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Woodland Hills Panel Backs Valley Secession

Cityhood: Endorsement is a setback for Hahn, who has promoted neighborhood councils as viable alternatives to breaking up Los Angeles.

October 11, 2002|PATRICK McGREEVY | TIMES STAFF WRITER

The Woodland Hills Neighborhood Council on Thursday announced that it has endorsed San Fernando Valley secession, dealing a blow to Mayor James K. Hahn's efforts to promote the councils as alternatives to a municipal breakup.

In better news for the mayor, the Los Angeles-area branch of the Sierra Club said Friday that it opposes secession because of concerns that a breakup might threaten environmental protections enforced by Los Angeles.

The Woodland Hills panel is the first neighborhood council to back the secession measure on the Nov. 5 ballot. Hahn has touted the burgeoning system of elected advisory councils as a means of getting residents more involved in government without breaking the city apart. Voters approved the system three years ago.

Members of the Woodland Hills council, which represents about 70,000 residents, said they are frustrated with their advisory role, because they have no power to make decisions on local budget and planning issues.

"City Hall set up neighborhood councils to give the individual communities in Los Angeles a voice, and yet we are still being ignored," said Johnny Walker, a council member.

Sandy Enfield, council chairwoman, said the vote to endorse Valley secession on Wednesday night was 11 to 5, with one abstention.

"I think people out here are very frustrated by the level of services and the high cost we pay for what we get," she said. "The vote reflects that frustration."

Enfield also said she was "appalled" to get calls from city officials after the vote accusing the panel members of "biting the hand that feeds us." One city official, whom she would not name, wondered whether the vote would affect city funding for her council, Enfield said.

"I guess I was naive to think we could be independent," she said. "I didn't know the only opinion we could have was the city's."

Some council members opposed to the endorsement felt the panel should stay neutral.

"We weren't going to take a position, but the people in the audience were up in arms, and there were 100 of them," said council member Michael Miller, who voted against the endorsement. "They wanted us to take a stand."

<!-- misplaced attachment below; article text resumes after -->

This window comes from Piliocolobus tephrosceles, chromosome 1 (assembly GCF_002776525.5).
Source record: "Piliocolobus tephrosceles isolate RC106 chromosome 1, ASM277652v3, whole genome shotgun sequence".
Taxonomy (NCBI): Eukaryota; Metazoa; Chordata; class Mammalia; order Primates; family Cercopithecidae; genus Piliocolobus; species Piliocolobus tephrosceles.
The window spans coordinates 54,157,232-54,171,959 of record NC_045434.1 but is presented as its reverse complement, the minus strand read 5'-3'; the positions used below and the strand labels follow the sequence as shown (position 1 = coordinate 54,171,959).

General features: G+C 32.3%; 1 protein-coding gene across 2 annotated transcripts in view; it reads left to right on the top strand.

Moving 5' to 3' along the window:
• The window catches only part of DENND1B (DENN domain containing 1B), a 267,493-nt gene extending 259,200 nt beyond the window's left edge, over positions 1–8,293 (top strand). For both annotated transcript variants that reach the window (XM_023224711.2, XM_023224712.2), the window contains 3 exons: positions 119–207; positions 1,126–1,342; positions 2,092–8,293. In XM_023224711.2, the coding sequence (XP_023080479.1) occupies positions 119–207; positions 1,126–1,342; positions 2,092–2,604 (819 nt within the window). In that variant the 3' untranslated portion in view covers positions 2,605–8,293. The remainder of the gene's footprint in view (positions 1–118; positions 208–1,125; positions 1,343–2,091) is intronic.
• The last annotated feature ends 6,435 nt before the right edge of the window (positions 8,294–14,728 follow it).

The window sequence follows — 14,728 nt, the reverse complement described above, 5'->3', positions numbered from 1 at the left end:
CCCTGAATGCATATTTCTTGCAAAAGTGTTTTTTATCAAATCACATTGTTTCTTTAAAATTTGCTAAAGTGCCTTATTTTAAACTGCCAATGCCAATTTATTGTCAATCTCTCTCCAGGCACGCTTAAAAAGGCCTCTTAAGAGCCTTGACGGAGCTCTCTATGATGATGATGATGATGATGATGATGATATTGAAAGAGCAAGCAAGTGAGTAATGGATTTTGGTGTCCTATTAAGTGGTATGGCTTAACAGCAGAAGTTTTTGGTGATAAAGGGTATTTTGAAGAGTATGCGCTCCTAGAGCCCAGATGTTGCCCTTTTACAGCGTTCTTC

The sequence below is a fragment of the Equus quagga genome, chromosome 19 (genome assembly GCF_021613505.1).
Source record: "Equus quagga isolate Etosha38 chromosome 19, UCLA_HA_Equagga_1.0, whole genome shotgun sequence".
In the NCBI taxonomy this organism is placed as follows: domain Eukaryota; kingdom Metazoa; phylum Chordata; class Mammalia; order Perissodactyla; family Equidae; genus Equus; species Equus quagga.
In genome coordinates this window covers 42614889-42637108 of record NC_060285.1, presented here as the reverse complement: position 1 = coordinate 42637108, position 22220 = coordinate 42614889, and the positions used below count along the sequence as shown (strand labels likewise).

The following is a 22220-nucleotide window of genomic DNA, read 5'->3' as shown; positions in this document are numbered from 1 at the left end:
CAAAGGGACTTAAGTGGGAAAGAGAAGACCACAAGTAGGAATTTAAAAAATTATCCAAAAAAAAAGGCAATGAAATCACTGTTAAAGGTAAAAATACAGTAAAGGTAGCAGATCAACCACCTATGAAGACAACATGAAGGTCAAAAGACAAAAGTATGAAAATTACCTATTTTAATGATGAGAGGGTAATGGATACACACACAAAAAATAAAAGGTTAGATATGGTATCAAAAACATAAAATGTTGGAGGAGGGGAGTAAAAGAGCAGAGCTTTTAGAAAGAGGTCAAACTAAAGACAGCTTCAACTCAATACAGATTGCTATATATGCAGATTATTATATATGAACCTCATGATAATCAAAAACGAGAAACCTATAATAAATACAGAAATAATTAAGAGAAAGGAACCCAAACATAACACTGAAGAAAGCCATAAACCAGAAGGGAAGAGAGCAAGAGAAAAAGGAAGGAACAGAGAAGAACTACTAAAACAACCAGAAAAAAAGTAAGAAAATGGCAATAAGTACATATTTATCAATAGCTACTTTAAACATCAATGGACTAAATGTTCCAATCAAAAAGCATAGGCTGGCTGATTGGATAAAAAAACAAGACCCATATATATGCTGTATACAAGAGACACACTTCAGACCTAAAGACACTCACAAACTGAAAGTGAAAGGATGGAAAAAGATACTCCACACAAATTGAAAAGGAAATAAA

Kam Kuwata, a spokesman for Hahn, said he does not feel that the action represented a vote of no confidence. The mayor has proposed giving councils more power and input in the budget process.

"The fact that a group here or there supports the breakup is going to happen," Kuwata said. "We are still going to move ahead in a positive way with reforms."

Secession leaders say the vote shows that neighborhood council members believe life would be better in a smaller city.

"This is a very significant endorsement," said Laurette Healey, co-chair of the Valley Independence Committee. "The vision of leaders of the Valley independence movement and candidates for the new city council is to improve and strengthen neighborhood councils by empowering them with decision-making and budgetary authority on local issues."

Meanwhile, in coming out against secession, the Sierra Club chapter cited the "risk" that a Valley city would not adopt the same environmental laws as are on the books in Los Angeles.

"This places every environmental law, ordinance, regulation, requirement and agreement at risk and may mean we will have to fight for them all over again in the Valley," said Emil Lawton, a Sierra Club member and Valley resident.

Secession leaders dismissed the Sierra Club action as a misguided attempt to get back into Hahn's good graces, after the group backed Antonio Villaraigosa for mayor last year.

"That's a joke, considering that the operators of the Sunshine Canyon Landfill are one of the biggest donors to the mayor's anti-secession campaign," said Carlos Ferreyra, co-chair of the Valley Independence Committee. He noted that several Valley city council candidates want to phase out the Granada Hills-area landfill run by Browning-Ferris Industries.

In other news, a group of candidates for the Valley city council released a transition plan aimed at easing the change in government.

Under the proposal, by 9th District candidate Wilma Bennett, the new city would set up 30 to 50 task forces, each examining a different part of government, from how to choose a city manager to how to manage trash collection and city dumps.

Under Bennett's proposal, the new city would use computer software to track the progress of the groups. Each task force would include a city council member, a retired expert in the field under discussion, a young adult or teenager, a city official and five other members of the community.

"What an opportunity we have to position ourselves for the 21st century," Bennett said. "We aren't stuck with old technologies, old software, old ideas."

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Times staff writer Sharon Bernstein contributed to this report.

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